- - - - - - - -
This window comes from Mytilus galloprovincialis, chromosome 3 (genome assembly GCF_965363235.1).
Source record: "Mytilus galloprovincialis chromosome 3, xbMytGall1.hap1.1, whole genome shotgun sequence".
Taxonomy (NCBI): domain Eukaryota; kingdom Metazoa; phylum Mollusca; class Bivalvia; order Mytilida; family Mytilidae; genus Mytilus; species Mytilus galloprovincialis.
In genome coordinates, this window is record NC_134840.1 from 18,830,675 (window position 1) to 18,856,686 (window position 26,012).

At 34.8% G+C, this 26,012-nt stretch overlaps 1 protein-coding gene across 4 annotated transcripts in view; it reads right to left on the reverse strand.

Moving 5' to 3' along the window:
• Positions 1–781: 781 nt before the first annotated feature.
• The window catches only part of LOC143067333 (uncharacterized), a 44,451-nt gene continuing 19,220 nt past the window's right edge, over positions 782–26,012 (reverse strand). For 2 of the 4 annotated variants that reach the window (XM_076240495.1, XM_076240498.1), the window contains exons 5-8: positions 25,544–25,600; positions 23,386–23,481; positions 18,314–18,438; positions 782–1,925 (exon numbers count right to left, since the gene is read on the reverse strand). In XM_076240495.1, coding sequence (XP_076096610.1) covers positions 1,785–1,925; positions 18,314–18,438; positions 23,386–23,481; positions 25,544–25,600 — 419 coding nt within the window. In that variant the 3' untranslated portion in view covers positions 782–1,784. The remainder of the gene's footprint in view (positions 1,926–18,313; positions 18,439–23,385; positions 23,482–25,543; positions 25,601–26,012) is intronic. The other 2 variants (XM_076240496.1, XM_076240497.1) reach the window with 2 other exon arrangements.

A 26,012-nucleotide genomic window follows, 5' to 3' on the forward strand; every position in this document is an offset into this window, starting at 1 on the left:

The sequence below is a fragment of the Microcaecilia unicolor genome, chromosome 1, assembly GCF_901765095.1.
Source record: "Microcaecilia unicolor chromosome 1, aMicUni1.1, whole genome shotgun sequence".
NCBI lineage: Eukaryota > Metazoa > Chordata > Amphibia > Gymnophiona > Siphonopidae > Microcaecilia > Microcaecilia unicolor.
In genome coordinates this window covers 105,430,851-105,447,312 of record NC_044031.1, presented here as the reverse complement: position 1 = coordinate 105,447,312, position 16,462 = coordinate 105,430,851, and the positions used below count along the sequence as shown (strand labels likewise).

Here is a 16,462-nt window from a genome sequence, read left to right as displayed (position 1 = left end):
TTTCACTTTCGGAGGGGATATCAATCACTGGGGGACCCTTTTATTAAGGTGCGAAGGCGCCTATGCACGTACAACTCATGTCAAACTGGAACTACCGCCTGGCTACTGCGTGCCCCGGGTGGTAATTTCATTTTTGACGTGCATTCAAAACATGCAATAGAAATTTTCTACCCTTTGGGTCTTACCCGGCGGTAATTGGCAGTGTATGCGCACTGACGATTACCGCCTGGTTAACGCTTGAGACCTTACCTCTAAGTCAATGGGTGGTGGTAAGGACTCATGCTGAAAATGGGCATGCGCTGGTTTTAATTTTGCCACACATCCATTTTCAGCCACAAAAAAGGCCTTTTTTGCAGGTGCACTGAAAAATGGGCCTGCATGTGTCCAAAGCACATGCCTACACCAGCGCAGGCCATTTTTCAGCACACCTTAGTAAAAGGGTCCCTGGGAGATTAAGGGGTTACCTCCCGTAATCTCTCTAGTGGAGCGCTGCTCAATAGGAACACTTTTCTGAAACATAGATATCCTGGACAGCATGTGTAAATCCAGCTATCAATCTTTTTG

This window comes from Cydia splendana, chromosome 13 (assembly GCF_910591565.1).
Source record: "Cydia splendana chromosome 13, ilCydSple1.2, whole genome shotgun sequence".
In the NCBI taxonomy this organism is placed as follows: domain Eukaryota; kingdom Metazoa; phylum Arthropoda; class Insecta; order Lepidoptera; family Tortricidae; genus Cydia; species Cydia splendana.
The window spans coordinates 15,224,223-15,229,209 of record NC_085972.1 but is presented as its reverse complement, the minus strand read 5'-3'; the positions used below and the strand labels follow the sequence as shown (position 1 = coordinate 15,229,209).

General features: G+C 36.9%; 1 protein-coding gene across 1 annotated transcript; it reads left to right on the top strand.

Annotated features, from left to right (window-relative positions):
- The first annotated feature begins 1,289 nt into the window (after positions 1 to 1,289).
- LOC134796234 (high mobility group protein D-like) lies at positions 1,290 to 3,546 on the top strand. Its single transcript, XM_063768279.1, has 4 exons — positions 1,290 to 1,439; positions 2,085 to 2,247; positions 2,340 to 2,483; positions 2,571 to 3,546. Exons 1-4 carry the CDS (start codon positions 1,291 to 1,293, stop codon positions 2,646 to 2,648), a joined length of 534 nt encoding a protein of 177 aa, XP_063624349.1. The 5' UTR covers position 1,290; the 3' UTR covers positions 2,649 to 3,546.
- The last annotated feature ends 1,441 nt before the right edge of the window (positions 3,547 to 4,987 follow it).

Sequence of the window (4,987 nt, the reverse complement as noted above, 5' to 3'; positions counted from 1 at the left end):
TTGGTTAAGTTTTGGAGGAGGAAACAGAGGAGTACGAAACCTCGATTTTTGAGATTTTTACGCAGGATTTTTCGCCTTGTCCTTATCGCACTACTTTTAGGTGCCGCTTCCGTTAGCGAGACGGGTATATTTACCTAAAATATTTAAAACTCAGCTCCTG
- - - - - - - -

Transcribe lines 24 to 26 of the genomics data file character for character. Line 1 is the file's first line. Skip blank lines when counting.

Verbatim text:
- The last annotated feature ends 1,441 nt before the right edge of the window (positions 3,547 to 4,987 follow it).

Sequence of the window (4,987 nt, the reverse complement as noted above, 5' to 3'; positions counted from 1 at the left end):
TTGGTTAAGTTTTGGAGGAGGAAACAGAGGAGTACGAAACCTCGATTTTTGAGATTTTTACGCAGGATTTTTCGCCTTGTCCTTATCGCACTACTTTTAGGTGCCGCTTCCGTTAGCGAGACGGGTATATTTACCTAAAATATTTAAAACTCAGCTCCTG